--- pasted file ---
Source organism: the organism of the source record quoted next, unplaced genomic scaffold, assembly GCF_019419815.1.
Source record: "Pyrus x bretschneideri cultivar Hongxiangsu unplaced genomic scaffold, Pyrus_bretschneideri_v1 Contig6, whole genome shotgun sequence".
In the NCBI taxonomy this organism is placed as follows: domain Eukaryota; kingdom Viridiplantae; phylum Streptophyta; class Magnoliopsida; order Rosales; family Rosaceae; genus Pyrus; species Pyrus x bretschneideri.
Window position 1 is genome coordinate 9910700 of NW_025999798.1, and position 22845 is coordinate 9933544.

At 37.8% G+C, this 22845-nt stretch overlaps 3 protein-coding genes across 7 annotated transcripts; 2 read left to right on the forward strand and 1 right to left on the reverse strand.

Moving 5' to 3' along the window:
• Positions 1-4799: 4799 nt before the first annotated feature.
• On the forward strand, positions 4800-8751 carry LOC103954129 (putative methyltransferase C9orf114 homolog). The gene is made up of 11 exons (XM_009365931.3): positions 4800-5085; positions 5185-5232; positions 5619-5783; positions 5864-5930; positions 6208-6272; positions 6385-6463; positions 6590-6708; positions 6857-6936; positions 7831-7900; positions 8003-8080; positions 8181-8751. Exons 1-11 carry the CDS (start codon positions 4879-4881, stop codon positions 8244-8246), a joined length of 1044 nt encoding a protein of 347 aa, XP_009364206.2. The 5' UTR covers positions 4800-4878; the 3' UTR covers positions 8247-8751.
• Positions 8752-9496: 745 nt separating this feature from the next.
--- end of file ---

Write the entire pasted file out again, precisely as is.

Source organism: the organism of the source record quoted next, unplaced genomic scaffold, assembly GCF_019419815.1.
Source record: "Pyrus x bretschneideri cultivar Hongxiangsu unplaced genomic scaffold, Pyrus_bretschneideri_v1 Contig6, whole genome shotgun sequence".
In the NCBI taxonomy this organism is placed as follows: domain Eukaryota; kingdom Viridiplantae; phylum Streptophyta; class Magnoliopsida; order Rosales; family Rosaceae; genus Pyrus; species Pyrus x bretschneideri.
Window position 1 is genome coordinate 9910700 of NW_025999798.1, and position 22845 is coordinate 9933544.

At 37.8% G+C, this 22845-nt stretch overlaps 3 protein-coding genes across 7 annotated transcripts; 2 read left to right on the forward strand and 1 right to left on the reverse strand.

Moving 5' to 3' along the window:
• Positions 1-4799: 4799 nt before the first annotated feature.
• On the forward strand, positions 4800-8751 carry LOC103954129 (putative methyltransferase C9orf114 homolog). The gene is made up of 11 exons (XM_009365931.3): positions 4800-5085; positions 5185-5232; positions 5619-5783; positions 5864-5930; positions 6208-6272; positions 6385-6463; positions 6590-6708; positions 6857-6936; positions 7831-7900; positions 8003-8080; positions 8181-8751. Exons 1-11 carry the CDS (start codon positions 4879-4881, stop codon positions 8244-8246), a joined length of 1044 nt encoding a protein of 347 aa, XP_009364206.2. The 5' UTR covers positions 4800-4878; the 3' UTR covers positions 8247-8751.
• Positions 8752-9496: 745 nt separating this feature from the next.